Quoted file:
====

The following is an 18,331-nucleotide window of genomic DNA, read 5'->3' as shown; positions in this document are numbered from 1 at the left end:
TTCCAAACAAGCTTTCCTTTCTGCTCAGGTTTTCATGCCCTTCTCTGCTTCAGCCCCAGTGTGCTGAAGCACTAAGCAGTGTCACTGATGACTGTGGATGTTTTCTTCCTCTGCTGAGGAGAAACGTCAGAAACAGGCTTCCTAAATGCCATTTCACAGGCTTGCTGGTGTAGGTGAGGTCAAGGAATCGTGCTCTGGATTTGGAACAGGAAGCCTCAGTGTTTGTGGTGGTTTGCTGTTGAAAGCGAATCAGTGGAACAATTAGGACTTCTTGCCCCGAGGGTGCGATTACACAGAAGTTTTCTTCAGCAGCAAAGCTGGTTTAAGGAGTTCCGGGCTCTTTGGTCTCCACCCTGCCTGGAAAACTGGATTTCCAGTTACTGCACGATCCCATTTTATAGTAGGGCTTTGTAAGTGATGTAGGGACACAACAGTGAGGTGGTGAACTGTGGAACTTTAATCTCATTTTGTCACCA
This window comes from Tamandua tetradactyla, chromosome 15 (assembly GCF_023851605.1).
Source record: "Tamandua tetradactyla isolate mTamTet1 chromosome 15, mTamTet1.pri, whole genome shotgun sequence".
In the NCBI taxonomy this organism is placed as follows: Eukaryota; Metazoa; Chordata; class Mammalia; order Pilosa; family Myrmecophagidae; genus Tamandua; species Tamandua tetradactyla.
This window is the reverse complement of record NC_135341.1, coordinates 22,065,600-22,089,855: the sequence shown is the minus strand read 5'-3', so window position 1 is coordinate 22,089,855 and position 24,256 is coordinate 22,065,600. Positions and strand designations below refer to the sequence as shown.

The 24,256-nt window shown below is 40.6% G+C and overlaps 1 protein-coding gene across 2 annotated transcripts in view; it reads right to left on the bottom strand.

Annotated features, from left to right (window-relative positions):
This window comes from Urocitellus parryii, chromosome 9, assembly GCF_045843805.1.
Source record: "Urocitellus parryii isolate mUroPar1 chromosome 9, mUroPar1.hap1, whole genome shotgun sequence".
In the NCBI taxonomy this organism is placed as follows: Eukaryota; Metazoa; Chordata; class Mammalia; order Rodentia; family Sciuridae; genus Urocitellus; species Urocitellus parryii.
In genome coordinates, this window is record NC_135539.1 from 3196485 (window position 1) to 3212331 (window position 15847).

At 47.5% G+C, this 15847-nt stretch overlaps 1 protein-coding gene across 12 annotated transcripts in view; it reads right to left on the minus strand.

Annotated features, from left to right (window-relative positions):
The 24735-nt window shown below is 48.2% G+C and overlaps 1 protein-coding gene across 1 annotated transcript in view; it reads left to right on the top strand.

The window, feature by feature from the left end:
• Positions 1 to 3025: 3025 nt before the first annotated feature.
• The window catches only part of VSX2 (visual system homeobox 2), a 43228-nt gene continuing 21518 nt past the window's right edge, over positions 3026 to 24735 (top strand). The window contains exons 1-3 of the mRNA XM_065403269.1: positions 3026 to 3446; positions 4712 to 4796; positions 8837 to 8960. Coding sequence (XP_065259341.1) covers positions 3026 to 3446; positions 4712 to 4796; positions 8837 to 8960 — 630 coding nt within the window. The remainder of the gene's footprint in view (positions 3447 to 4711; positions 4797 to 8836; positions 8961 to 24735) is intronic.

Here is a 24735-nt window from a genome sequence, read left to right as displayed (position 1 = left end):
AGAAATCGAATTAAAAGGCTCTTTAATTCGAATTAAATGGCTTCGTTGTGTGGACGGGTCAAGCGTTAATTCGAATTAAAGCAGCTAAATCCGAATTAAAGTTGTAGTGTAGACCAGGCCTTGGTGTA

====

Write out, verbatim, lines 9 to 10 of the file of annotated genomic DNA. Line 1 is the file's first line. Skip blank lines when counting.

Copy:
This window comes from Urocitellus parryii, chromosome 9, assembly GCF_045843805.1.
Source record: "Urocitellus parryii isolate mUroPar1 chromosome 9, mUroPar1.hap1, whole genome shotgun sequence".